The battle over state Proposition 10, which could dramatically slow evictions in cities like San Francisco, is going to dominate the fall ballot, with both sides spending millions of dollars.
And for the landlord lobby, one of the most pervasive arguments is going to be a study by Stanford Business School professors that says rent control leads to gentrification and is bad for renters.
If that sounds counter-intuitive, it is: A new study released by supporters of Prop. 10 shows that the Stanford study was not only flawed but misses some of the key points in the rent-control debate.
The Stanford study, authored by Rebecca Diamond and Tim McQuade, has been citied repeatedly in the news media. The Chron give it big play. Curbed SF wrote about it; the official No on 10 website cites it. Politico talked about it. Calmatters called it “groundbreaking.” The Mercury News treated it like gospel.
You get the picture.
But the Yes on 10 campaign analyzed the data and found some serious problems – starting with the fact that
Diamond is a former Goldman Sachs asset manager, while McQuade previously worked for UBS Investment Bank. Their research has long sought to downplay the harms of gentrification, and their work has even argued the drawbacks of building low-income housing in richer neighborhoods.
Their conclusion that “rent control causes gentrification” is at odds with reality, the new report says:
First, the study does not consider and address the many other historical and economic factors responsible for gentrification in the Bay Area, let alone throughout the U.S. Among the most significant drivers of gentrification in cities across the country is the extreme wealth divide that has increased exponentially over recent decades, combined with the real estate speculation and deregulated financialization of housing that this has directly fueled. The three richest people in the U.S. now own as much wealth as the bottom half of the population, or 160 million people (Collins and Hoxie 2017). Since 1980, the richest one percent’s share of wealth has steadily climbed (Mishel et al. 2015). Meanwhile, during this same period, median wages have stagnated – and even declined for the bottom 50 percent (Mishel et al. 2015). Real estate serves an arena for the uber wealthy to invest their monstrous wealth, while the renter majority is easily swept aside by rising prices. Los Angeles, for example, was recently voted by international investors as the number one site in North America for real estate investment — as one investor put it, L.A. “still has room for rents to rise,” (Vincent 2017).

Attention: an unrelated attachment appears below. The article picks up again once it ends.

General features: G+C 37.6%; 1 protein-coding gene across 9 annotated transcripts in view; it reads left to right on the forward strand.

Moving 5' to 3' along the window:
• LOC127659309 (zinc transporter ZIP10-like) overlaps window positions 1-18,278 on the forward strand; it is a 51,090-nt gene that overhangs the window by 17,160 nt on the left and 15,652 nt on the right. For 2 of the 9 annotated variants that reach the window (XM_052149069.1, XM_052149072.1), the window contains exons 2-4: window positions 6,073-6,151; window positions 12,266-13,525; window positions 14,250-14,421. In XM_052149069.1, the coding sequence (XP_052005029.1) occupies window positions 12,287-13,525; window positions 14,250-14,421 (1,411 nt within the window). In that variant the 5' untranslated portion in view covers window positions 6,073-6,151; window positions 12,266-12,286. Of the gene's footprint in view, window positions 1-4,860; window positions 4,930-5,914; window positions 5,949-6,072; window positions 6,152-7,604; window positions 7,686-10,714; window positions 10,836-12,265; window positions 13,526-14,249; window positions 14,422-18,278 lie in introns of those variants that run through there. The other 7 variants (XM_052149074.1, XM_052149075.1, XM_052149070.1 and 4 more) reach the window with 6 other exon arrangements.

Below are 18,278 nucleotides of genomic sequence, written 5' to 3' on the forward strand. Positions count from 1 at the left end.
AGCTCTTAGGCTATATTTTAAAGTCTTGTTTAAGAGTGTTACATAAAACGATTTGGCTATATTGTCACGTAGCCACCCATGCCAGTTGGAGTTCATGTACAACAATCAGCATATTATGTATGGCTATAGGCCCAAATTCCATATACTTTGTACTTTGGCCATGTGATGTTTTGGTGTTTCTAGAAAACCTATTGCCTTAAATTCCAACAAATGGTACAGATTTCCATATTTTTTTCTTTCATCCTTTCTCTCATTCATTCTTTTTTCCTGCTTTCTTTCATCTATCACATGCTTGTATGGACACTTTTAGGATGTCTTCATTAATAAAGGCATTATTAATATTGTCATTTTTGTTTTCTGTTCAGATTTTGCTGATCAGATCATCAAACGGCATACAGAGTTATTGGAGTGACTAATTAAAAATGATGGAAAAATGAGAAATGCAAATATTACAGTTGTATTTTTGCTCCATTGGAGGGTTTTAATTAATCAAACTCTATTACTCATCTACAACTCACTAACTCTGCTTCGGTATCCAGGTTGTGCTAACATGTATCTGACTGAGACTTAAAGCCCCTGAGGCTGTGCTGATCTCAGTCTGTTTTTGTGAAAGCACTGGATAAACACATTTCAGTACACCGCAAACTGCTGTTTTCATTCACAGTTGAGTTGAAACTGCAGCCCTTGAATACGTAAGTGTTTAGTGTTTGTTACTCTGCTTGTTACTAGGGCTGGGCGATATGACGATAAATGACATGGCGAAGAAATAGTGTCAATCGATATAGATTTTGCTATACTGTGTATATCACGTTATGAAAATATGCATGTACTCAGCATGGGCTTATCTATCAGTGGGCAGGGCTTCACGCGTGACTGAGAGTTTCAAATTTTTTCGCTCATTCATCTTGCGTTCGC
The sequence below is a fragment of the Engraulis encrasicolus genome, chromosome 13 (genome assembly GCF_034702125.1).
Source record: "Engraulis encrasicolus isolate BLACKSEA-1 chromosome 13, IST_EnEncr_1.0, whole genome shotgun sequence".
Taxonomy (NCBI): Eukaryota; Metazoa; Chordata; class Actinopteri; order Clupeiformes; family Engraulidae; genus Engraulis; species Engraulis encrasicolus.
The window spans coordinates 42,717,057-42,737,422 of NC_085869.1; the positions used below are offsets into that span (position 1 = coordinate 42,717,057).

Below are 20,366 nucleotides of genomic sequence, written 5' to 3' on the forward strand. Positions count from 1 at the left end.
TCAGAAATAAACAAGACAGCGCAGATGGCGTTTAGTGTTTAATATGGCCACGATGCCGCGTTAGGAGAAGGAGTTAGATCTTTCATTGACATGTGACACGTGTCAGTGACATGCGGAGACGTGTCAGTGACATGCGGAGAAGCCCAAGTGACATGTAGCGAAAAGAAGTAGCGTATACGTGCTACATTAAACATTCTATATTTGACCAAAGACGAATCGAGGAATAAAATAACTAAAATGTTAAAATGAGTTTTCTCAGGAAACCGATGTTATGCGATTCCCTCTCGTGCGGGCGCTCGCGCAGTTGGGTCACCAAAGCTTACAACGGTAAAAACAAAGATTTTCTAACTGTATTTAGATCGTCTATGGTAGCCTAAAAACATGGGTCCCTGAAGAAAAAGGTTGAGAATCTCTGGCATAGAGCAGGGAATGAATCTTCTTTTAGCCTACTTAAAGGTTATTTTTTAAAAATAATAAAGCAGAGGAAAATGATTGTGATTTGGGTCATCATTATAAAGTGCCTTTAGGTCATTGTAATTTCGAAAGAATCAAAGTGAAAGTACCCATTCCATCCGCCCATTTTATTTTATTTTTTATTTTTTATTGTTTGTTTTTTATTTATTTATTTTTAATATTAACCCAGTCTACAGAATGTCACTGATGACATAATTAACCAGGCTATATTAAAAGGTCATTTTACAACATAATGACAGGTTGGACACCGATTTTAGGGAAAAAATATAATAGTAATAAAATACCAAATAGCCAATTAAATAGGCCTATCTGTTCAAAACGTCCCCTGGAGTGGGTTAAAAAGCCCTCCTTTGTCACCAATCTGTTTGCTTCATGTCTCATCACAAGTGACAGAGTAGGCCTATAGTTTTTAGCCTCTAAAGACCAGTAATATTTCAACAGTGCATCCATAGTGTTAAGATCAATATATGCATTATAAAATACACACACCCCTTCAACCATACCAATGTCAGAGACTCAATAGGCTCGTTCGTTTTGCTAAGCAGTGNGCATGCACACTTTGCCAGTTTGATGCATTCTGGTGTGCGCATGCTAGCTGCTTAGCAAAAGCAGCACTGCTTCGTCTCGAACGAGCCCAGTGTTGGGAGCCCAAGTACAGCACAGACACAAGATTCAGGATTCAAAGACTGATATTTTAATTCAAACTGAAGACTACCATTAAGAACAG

As for San Francisco rent control, the Prop. 10 study says,
On top of this, San Francisco’s limited rent control has gaping loopholes allowing for condo and “tenants-in-common” (TIC) conversions. Dampening market pressures and plugging these loopholes would have helped stem the conversion problem, but the authors choose to ignore this entirely.
But beyond the study and its flaws, there are larger issues here that Peter Dreier, an eminent writer and thinker on urban issues, discussed in an interview with me.
Dreier is professor of political science and director of the Urban and Environmental Policy Project at Occidental College. He is widely regarded as one of the leading experts on the economics of urban development and land use in the nation.
He was among those who reviewed the Yes on 10 report, and he said he supports its research, methods, and conclusion with no reservations.
The Stanford study, he said, was so wrong that it has no credibility at all.
But what I really wanted to talk to Dreier about was the upside of rent control – not just for the tenants but for local economies.